A group of consumer advocates is warning against additional regulations for home share services after Windsor city council agreed to move forward with adding regulations.
David Clement, with Consumer Choice Center, said adding regulations can make home sharing services more expensive.
“When local governments go down this road, they almost always add in a licensing fee,” said Clement. “That licensing fee is usually just a cash grab.”
Regulations passed in Toronto last year are under appeal by Airbnb owners in the city, while the city of Vancouver is calling regulations put in place there a success.
According to Clement, more often than not, the regulations that are passed are redundant.
East Windsor resident Kipp Baker said the home share in his neighbourhood leaves their garbage cans out all week long.
“Garbage pails blowing down the street,” is Baker’s main concern. “They put their garbage out on a Sunday or Monday but pickup isn’t until Thursday.”
Baker is worried about skunks and raccoons getting into the garbage and making a mess, especially as it gets warmer outside.
According to Baker, the home share near him is mostly rented on weekends, but the homeowner doesn’t live on site.
“The owners live in Vancouver, but I know bylaw officers are leaving paperwork in the mailbox,” said Baker, who has seen a City of Windsor bylaw vehicle out front “at least three times.”
Bill Tetler, with Windsor’s bylaw enforcement, said they don’t cover home share services.
“We could have been there for a wide range of issues,” said Tetler.
In Windsor, garbage and garbage pails can only be put out for collection after 7 p.m. the night before collection. The empty bins have to be brought back off the curb by 8 p.m. the day of collection.
Doesn’t matter if homeowner lives off-site
According to Tetler, it doesn’t matter if the house is used for home share purposes, or if the homeowner lives off site — there’s a set fine for leaving garbage can out when they aren’t supposed to be out.
“The simple solution is applying whatever fines exist, or applying the bylaws as they are written, to whomever the homeowner is,” said Clement. “There has to be a way to communicate with those folks without them being on site.”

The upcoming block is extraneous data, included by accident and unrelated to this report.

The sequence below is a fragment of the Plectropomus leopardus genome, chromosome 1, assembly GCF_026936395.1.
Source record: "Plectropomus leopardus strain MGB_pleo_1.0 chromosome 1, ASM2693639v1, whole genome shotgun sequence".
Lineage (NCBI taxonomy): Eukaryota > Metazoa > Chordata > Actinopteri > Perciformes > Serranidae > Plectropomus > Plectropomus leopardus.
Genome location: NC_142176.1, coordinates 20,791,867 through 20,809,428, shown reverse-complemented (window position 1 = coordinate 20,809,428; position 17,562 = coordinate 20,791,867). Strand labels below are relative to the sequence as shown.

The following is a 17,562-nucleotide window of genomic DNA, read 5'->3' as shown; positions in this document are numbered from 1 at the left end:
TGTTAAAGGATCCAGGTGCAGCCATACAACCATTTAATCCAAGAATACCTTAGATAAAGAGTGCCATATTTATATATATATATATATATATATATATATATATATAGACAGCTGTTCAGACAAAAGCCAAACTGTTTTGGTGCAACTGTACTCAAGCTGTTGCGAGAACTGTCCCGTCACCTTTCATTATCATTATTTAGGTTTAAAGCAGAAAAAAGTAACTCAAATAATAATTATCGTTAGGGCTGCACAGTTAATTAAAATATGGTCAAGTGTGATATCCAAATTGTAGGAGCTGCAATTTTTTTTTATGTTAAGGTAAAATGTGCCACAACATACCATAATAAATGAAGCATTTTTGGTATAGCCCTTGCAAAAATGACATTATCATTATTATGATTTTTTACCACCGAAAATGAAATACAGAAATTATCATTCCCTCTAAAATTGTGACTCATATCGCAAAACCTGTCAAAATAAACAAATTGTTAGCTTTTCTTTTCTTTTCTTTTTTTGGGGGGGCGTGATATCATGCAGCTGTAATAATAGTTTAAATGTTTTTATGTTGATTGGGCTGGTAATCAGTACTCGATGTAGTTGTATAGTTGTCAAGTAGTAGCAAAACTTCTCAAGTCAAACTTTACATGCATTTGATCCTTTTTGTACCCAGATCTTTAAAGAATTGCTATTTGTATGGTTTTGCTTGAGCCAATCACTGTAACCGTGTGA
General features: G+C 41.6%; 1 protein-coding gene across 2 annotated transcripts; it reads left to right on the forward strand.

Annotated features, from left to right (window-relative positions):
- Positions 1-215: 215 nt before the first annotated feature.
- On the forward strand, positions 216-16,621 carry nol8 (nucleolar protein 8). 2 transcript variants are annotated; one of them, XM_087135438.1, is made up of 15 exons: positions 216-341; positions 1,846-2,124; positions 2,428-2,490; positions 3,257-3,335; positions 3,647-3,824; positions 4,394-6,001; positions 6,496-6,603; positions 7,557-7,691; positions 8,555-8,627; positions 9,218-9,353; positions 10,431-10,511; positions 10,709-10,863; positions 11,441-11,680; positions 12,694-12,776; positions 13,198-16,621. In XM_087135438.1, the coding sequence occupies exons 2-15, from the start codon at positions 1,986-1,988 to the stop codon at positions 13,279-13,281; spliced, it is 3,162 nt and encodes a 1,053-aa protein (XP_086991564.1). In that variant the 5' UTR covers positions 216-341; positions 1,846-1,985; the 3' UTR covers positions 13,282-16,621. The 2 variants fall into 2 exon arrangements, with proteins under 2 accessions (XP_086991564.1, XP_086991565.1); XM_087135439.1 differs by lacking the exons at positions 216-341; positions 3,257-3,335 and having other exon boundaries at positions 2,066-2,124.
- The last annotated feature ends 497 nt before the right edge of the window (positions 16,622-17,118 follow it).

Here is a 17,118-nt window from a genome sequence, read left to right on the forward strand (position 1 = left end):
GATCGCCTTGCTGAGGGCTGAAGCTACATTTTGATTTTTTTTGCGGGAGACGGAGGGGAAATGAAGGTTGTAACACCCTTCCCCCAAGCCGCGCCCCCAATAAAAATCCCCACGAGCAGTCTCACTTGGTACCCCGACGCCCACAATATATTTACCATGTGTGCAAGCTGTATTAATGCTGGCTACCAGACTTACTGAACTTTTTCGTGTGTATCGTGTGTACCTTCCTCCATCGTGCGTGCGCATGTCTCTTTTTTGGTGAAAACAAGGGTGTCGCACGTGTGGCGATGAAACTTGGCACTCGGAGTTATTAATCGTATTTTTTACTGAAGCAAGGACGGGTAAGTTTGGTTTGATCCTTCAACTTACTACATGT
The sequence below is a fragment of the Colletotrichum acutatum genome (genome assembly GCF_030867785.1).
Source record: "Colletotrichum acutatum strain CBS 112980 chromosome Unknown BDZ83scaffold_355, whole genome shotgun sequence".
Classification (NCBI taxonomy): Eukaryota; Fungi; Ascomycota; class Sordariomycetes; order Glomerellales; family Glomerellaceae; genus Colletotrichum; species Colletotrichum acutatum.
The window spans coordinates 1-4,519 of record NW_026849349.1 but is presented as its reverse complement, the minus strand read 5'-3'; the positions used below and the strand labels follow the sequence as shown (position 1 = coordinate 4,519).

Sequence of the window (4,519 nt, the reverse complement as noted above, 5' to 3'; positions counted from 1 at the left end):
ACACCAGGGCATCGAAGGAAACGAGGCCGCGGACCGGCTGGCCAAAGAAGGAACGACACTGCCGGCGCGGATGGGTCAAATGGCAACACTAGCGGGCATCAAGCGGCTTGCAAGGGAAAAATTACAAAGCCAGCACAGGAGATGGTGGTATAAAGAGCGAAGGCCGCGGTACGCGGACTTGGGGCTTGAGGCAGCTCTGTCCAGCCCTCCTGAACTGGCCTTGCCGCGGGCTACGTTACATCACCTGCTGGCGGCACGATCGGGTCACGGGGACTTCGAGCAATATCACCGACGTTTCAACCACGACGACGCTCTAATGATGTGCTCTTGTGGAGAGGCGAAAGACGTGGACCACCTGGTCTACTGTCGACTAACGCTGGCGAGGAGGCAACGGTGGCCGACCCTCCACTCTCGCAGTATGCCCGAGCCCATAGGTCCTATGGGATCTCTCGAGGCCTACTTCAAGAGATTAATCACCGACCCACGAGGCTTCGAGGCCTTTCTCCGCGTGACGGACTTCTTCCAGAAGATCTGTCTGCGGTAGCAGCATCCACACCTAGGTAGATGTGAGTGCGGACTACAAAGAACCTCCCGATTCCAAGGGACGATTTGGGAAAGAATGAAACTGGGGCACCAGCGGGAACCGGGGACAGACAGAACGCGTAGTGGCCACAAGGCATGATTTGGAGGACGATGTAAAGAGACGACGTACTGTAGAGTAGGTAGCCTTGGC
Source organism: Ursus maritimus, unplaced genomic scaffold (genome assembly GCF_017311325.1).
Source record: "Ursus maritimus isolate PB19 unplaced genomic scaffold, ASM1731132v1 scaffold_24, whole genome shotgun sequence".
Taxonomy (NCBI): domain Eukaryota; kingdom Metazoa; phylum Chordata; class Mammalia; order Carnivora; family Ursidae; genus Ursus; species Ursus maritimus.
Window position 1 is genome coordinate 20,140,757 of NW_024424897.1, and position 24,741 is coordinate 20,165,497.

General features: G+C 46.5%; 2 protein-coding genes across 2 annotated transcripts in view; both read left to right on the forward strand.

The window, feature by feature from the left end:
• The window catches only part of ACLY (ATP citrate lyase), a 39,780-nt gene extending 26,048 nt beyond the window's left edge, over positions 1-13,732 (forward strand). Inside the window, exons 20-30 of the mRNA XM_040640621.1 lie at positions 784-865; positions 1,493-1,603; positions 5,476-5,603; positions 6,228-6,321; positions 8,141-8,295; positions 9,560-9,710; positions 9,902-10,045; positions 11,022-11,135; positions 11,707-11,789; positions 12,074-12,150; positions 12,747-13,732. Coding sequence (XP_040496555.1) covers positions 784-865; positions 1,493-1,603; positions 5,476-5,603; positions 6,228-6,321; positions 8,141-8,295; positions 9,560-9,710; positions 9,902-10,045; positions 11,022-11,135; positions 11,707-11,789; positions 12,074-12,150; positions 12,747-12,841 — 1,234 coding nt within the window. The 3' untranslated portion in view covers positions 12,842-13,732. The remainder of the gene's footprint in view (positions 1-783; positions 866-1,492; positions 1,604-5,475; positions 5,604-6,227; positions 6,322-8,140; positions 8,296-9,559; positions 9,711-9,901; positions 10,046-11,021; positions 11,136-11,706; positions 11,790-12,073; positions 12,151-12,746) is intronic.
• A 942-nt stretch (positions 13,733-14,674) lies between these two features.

Tetler said bylaw officers, in the event of an absent homeowner, would leave warnings and tickets on the door or in the mailbox. If it got to an extreme point, bylaw enforcement could call the homeowner to appear in court. Someone would have to file a complaint for bylaw officers to go in the first place.
Home share platforms ‘regulate themselves’
When it comes to safety measures, Clement said platforms regulate themselves, and additional government regulations on top of that “just make the process more burdensome for hosts.”
“There is an incentive practice built into the rating schemes for these services,” said Clement. “There’s a shift towards encouraging best practices. The system is set up to discourage [behaving improperly].”
Baker said there have been loud parties and crowded street parking because of the home share in his neighbourhood — but even though he wants regulations in place, he doesn’t know what could be done.
“It should be simple,” said Baker, pointing to bylaw enforcement taking more initiative — something the department in Windsor doesn’t have the resources to do.
Clement said one solution might be for home sharing services to add a “comments from neighbours” section — but that really people should just go knock on the front door.
“I’d encourage people to talk to their neighbours,” said Clement. “Have a civil discussion about what is and isn’t working.”
Katherine Donaldson, corporate policy coordinator for the city of Windsor said Windsor would likely not move forward with regulations until a decision was made from the Toronto appeal.
“Until we get that precedent from the Toronto case, the Toronto appeal, we aren’t moving forward with any of the other considerations until we get that legal framework.”